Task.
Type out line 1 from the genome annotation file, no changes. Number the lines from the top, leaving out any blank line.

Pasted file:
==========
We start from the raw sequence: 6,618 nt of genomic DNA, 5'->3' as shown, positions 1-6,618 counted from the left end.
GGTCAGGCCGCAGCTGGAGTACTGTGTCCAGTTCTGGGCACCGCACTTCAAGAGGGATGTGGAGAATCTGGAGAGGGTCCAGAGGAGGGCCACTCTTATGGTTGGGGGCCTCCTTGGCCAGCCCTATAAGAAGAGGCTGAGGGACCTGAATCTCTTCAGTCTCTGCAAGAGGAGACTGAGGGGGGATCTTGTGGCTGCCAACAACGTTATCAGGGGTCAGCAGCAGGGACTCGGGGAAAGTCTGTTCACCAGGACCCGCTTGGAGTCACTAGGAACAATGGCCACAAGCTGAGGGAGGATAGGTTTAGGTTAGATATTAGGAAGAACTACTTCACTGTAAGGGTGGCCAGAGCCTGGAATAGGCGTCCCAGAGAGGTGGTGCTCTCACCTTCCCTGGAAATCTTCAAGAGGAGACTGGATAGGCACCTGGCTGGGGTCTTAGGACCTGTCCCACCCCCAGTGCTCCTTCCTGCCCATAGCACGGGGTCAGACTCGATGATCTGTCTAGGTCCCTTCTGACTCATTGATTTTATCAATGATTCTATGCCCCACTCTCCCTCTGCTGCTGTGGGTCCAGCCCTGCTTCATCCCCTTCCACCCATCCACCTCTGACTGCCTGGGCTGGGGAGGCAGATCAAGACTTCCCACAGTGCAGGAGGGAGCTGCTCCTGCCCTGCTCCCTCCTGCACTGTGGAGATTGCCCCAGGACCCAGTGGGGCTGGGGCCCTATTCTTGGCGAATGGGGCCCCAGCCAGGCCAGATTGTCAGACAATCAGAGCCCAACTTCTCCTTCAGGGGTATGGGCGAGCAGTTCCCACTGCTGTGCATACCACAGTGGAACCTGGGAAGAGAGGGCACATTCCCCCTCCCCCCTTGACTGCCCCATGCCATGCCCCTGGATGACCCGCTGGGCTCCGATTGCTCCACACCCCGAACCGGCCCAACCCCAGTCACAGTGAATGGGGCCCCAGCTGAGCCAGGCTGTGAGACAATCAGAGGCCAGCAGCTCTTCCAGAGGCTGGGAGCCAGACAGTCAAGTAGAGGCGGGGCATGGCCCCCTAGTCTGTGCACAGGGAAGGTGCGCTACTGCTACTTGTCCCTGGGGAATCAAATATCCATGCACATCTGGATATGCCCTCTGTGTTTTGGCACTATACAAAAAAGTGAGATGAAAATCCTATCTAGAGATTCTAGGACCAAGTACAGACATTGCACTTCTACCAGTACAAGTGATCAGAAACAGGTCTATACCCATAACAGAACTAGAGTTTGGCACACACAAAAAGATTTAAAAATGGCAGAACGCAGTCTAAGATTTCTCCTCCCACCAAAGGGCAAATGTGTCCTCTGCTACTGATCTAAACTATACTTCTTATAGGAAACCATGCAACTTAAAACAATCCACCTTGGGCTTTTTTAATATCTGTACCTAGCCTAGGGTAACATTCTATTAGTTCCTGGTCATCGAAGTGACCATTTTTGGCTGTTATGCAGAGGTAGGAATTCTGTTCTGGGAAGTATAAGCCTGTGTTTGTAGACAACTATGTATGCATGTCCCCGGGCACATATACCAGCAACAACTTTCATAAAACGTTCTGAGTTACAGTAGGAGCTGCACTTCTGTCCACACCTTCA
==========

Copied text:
We start from the raw sequence: 6,618 nt of genomic DNA, 5'->3' as shown, positions 1-6,618 counted from the left end.